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EVEN the most nostalgic Sonics fans must share a little nagging question about Chris Hansen’s bid to buy the Sacramento Kings. Where is all the money coming from?

Oh, he is partnered with folks with lots of deep pockets, but the purchase offer has climbed about $100 million from the original offer, and as the NBA Board of Governors gathers Wednesday in Dallas, there is that extra, um, gratuity on the table.

Why is there a nickel of public money in play on the Seattle end of the deal, if Hansen and company can turn on the money spigot at will?

The NBA’s Relocation/Finance Committee chatted on Monday with great anticipation, but reportedly left unchanged last month’s 7-0 vote not to endorse the Kings’ move to Seattle.

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The latest wrinkle is a so-called relocation fee, a $115 million inducement for the 29 NBA team owners to approve the sale — and take home around 4 million bucks apiece.

Back here in Puget Sound, the community is still reconciling an arena deal that is not only in the wrong location for the economic health of the region, but also looks to the city of Seattle and King County for financial aid.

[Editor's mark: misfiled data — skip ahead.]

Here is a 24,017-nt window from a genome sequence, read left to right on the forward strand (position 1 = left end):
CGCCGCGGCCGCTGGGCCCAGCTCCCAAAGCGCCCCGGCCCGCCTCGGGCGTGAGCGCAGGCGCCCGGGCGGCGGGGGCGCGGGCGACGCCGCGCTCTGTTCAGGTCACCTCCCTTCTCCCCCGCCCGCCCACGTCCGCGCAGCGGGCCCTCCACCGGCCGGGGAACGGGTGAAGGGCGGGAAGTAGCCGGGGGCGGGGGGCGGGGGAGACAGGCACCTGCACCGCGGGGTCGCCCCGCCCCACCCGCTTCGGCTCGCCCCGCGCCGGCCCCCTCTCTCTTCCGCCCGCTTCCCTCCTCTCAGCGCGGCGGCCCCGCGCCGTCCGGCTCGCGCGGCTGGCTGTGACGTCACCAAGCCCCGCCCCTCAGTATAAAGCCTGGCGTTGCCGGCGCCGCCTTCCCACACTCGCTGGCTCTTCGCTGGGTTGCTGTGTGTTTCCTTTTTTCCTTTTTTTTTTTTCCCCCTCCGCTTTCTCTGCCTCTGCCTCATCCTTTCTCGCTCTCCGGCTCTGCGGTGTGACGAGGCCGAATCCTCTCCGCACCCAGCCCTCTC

Hansen and his investors are using public credit to reduce borrowing costs, and the city is repaid with fan-generated revenues and taxes.

Why don’t the investors pay for it all themselves? They do not seem to have trouble finding extra cash.

Indeed, the latest perks to close the Sacramento deal get close to covering the local government share of this cost-shifting exercise.

This whole deal, with layers of offers, inducements and dueling arena schemes, must give NBA owners pause. What is all this cleverness setting up for them in the future?

Team owners, think about what comes next. The advice hardly competes with nearly $4 million per owner, but it is a good tip.

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